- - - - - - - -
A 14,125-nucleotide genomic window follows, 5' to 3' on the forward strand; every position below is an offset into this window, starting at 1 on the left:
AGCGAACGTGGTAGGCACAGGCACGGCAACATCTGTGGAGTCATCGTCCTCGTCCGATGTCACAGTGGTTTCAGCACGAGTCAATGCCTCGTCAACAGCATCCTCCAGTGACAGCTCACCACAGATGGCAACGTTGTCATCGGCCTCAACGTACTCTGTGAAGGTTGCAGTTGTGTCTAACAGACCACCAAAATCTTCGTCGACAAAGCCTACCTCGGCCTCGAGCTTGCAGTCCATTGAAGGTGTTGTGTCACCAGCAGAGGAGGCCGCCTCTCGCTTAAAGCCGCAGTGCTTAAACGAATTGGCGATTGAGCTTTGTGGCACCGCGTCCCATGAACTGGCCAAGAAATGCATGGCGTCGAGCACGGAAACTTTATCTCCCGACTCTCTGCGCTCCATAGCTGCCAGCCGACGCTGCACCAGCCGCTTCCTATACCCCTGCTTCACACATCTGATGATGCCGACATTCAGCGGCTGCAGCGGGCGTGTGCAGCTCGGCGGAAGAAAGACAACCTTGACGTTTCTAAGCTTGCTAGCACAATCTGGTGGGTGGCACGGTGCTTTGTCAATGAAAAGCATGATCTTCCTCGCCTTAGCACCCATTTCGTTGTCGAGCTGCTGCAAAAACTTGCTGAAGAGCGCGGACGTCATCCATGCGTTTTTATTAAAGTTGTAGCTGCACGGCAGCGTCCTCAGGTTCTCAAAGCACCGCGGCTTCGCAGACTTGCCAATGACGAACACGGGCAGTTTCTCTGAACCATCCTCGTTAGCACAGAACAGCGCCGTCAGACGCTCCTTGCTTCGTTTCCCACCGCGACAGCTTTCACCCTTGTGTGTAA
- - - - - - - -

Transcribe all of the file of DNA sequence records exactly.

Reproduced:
A 14,125-nucleotide genomic window follows, 5' to 3' on the forward strand; every position below is an offset into this window, starting at 1 on the left:
AGCGAACGTGGTAGGCACAGGCACGGCAACATCTGTGGAGTCATCGTCCTCGTCCGATGTCACAGTGGTTTCAGCACGAGTCAATGCCTCGTCAACAGCATCCTCCAGTGACAGCTCACCACAGATGGCAACGTTGTCATCGGCCTCAACGTACTCTGTGAAGGTTGCAGTTGTGTCTAACAGACCACCAAAATCTTCGTCGACAAAGCCTACCTCGGCCTCGAGCTTGCAGTCCATTGAAGGTGTTGTGTCACCAGCAGAGGAGGCCGCCTCTCGCTTAAAGCCGCAGTGCTTAAACGAATTGGCGATTGAGCTTTGTGGCACCGCGTCCCATGAACTGGCCAAGAAATGCATGGCGTCGAGCACGGAAACTTTATCTCCCGACTCTCTGCGCTCCATAGCTGCCAGCCGACGCTGCACCAGCCGCTTCCTATACCCCTGCTTCACACATCTGATGATGCCGACATTCAGCGGCTGCAGCGGGCGTGTGCAGCTCGGCGGAAGAAAGACAACCTTGACGTTTCTAAGCTTGCTAGCACAATCTGGTGGGTGGCACGGTGCTTTGTCAATGAAAAGCATGATCTTCCTCGCCTTAGCACCCATTTCGTTGTCGAGCTGCTGCAAAAACTTGCTGAAGAGCGCGGACGTCATCCATGCGTTTTTATTAAAGTTGTAGCTGCACGGCAGCGTCCTCAGGTTCTCAAAGCACCGCGGCTTCGCAGACTTGCCAATGACGAACACGGGCAGTTTCTCTGAACCATCCTCGTTAGCACAGAACAGCGCCGTCAGACGCTCCTTGCTTCGTTTCCCACCGCGACAGCTTTCACCCTTGTGTGTAA